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48 comments If you want to live in Spain long term or even permanently, you will need to apply for either permanent residence or become a Spanish citizen.
After you have lived in Spain for five years you can apply for permanent residence and after 10 years you can apply for Spanish nationality, although exemptions exist that allow certain people to apply sooner, for example, if you are married to a Spaniard or the child of a Spanish parent.
Applying for permanent residence in Spain Once you have legally lived in Spain for five uninterrupted years, non-EU nationals can apply for an 'EU long-term residence permit'.
A long-term residence permit allows you to stay in Spain indefinitely working or otherwise, under the same conditions as Spanish citizens.
Holding an EU long-term permanent residence permit allows you to stay on as a resident in Spain while retaining your own nationality and passport.
As a Spanish permanent resident you will get most of the same benefits enjoyed by Spanish citizens as long as you fulfil certain conditions, such as being able to support yourself financially.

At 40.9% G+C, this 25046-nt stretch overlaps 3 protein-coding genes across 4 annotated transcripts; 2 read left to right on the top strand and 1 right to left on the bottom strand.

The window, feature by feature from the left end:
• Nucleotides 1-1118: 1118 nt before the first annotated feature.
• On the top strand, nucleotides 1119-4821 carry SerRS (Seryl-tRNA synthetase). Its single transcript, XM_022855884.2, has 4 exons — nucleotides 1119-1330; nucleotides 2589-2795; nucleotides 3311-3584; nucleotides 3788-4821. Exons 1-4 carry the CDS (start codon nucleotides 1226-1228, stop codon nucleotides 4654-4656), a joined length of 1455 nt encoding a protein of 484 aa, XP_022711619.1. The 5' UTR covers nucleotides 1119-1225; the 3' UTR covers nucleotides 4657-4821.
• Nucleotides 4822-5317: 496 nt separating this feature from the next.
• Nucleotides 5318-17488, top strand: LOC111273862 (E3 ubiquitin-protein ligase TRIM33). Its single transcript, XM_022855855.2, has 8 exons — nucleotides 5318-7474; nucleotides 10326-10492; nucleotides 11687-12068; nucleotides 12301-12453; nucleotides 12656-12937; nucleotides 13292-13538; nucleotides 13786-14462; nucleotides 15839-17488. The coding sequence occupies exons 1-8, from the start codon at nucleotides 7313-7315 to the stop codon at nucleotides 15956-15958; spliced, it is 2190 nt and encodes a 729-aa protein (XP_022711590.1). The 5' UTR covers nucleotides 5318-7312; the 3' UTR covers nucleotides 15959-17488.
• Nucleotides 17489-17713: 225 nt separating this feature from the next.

Both Spanish citizenship and permanent residency allow you to stay living in Spain, but some differences exist between the two.
Should you choose Spanish permanent residency or Spanish citizenship?
British expats who already live in Spain might consider applying for Spanish citizenship if they meet the necessary criteria to main EU access.
You can move around the EU for limited periods, and longer with permission.
If you become a Spanish citizen, however, you will need to give up your original nationality and passport, unless you qualify for an exemption (see below).
However, this also means surrending their British citizenship.
British expats may also be asked in future to apply for a Blue Card, an approved EU-wide work permit that allows high-skilled, non-EU citizens to work and live in Spain and other EU countries.You have to prove that you have adequate financial resources to provide for you and your family (if applicable) – such as pension, scholarship or salary – and proof of public or private health insurance with a company authorised to operate in Spain.